MANILA - The Philippines said Tuesday it was ready to help Rohingya and Bangladeshi boatpeople, as its Southeast Asian neighbours faced outrage for turning them away.
The Philippines is obliged to help the migrants, many of whom are fleeing persecution, because it is party to the 1951 United Nations convention on refugees, foreign affairs department spokesman Charles Jose said.
"We have the commitment and the obligation to extend humanitarian assistance to these asylum seekers," Jose told ANC television.
Jose and other senior government officials would not elaborate on the kind of help the Philippines would give to the Rohingya Muslims and Bangladeshis, whose plight has been described as a humanitarian catastrophe.
"We can't go into much detail yet. We are not yet into that point. What we are saying now is our broad policy statement regarding this issue," he said.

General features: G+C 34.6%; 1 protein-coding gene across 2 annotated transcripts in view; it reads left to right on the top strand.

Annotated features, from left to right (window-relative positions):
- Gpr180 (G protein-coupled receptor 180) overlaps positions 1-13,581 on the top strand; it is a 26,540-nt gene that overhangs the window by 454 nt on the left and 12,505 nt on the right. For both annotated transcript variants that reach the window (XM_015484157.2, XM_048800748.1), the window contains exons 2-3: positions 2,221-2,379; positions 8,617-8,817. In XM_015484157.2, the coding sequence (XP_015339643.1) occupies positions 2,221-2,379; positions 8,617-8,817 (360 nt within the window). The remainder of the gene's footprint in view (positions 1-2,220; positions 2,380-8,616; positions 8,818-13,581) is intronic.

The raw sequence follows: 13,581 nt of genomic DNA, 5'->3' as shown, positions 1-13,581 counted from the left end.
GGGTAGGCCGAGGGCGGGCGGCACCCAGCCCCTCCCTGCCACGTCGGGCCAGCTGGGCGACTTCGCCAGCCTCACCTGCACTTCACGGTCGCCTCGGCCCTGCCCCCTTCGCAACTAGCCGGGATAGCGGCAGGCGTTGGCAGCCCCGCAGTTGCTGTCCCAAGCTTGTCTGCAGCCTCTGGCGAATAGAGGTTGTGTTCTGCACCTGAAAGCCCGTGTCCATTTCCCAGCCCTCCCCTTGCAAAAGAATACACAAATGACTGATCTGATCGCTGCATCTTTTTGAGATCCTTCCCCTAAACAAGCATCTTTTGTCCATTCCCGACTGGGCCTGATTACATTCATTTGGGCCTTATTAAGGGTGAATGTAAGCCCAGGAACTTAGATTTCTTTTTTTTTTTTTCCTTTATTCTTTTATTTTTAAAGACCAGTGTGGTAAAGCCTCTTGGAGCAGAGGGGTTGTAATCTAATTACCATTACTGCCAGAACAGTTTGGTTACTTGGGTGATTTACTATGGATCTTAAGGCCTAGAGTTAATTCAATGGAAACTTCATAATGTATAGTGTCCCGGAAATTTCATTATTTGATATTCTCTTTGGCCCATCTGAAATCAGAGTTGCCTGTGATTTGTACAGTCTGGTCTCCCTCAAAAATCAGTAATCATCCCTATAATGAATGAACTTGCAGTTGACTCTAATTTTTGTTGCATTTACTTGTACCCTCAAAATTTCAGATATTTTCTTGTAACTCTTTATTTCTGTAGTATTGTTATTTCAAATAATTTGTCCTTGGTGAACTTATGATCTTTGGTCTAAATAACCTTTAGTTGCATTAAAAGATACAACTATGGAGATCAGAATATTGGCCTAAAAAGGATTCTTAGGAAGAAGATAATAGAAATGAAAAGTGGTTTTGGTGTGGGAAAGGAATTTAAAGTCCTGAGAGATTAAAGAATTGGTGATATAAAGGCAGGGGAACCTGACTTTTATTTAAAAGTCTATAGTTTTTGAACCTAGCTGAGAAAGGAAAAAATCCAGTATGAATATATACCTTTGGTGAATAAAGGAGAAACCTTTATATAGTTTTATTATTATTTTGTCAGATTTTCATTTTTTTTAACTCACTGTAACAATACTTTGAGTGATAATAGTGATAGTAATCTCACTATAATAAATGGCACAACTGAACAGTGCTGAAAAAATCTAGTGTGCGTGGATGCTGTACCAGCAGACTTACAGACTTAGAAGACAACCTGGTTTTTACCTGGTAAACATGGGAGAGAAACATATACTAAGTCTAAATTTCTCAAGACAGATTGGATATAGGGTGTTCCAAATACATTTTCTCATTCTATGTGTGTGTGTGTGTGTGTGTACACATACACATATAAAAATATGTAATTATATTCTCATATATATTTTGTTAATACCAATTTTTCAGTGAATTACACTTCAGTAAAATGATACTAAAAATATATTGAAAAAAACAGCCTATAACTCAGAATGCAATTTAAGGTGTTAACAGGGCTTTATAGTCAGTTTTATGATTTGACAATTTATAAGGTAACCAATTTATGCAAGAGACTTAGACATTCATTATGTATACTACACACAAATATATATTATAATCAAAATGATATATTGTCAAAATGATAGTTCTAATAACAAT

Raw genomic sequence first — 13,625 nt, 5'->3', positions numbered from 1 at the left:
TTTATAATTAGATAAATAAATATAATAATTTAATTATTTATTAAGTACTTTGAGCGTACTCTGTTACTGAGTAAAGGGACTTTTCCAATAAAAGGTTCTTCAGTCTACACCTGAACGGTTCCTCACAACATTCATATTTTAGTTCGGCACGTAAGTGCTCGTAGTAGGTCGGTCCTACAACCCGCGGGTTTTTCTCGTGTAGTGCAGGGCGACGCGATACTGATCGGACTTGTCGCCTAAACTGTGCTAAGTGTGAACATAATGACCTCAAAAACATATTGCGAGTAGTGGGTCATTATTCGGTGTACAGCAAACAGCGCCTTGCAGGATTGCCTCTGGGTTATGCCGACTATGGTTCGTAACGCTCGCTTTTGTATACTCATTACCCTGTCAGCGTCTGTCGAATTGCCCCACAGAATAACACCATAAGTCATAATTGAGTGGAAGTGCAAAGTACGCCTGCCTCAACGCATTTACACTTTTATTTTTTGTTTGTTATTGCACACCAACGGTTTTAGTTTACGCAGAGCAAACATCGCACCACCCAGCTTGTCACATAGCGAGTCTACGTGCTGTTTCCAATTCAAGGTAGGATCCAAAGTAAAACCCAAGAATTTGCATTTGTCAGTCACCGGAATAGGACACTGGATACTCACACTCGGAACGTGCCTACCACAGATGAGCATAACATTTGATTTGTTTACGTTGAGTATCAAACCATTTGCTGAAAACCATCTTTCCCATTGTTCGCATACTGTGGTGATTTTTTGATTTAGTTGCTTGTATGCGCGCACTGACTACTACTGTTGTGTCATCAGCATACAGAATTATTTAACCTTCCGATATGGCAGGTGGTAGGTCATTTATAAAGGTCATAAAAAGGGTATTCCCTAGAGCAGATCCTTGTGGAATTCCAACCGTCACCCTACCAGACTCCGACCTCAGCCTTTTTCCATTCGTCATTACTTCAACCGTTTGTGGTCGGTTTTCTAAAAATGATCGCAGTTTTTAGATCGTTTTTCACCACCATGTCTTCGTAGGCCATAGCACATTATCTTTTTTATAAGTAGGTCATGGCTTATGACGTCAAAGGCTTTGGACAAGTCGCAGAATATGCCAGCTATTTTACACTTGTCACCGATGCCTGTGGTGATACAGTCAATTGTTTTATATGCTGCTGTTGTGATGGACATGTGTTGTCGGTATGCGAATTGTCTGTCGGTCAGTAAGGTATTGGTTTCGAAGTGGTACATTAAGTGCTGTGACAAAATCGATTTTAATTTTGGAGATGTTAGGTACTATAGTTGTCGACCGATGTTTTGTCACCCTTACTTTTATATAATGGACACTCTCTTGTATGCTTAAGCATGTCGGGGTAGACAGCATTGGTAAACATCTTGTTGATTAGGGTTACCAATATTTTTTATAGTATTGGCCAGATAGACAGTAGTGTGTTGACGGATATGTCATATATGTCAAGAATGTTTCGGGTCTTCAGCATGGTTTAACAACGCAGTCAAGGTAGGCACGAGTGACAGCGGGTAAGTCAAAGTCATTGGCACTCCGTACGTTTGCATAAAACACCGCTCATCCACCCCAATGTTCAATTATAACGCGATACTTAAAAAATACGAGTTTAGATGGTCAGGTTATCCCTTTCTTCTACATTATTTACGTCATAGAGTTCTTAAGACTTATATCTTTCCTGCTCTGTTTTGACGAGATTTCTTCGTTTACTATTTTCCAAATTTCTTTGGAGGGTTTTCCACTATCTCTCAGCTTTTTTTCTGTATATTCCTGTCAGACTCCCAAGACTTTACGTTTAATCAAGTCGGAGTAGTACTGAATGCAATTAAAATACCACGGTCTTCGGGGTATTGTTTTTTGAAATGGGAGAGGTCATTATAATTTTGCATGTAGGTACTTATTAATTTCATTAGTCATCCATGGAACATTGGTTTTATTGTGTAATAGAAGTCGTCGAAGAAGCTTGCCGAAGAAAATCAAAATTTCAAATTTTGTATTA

Nearly 3,000 migrants have swum to shore or been rescued off Indonesia, Malaysia and Thailand over the past week, with thousands more believed to be drifting on boats without food or water.
The three governments have sparked international outrage for driving away some of the migrant boats, who are believed to have been deserted by human trafficking rings after a Thai crackdown.
Describing a precedent to the current situation, Jose pointed to the example of the Philippines accepting Vietnamese refugees at the end of the Vietnam War in the 1970s.
In that case, the Philippines accepted boatpeople who arrived directly on its shores but also others who had originally landed in other countries.
About 400,000 Vietnamese refugees went through Philippine camps and were eventually relocated to other countries, according to a government website.
President Benigno Aquino's spokesman also said the Philippines was open to helping the refugees, as he cited the values of mercy and compassion found in the nation's dominant Catholic religion.
"As the only predominantly Catholic nation in Southeast Asia, it is our duty to provide succour to those in need," presidential spokesman Herminio Coloma told AFP.
The Rohingya are a Muslim minority group in predominantly Buddhist Myanmar, where they have no legal rights, making them a target for human traffickers. Up to 1.3 million live in the western Rakhine state.
Malaysia and Thailand have called on Myanmar to stem the flow of the Rohingya but Myanmar has refused to take responsiblity, claiming the group is composed of illegal immigrants from Bangladesh.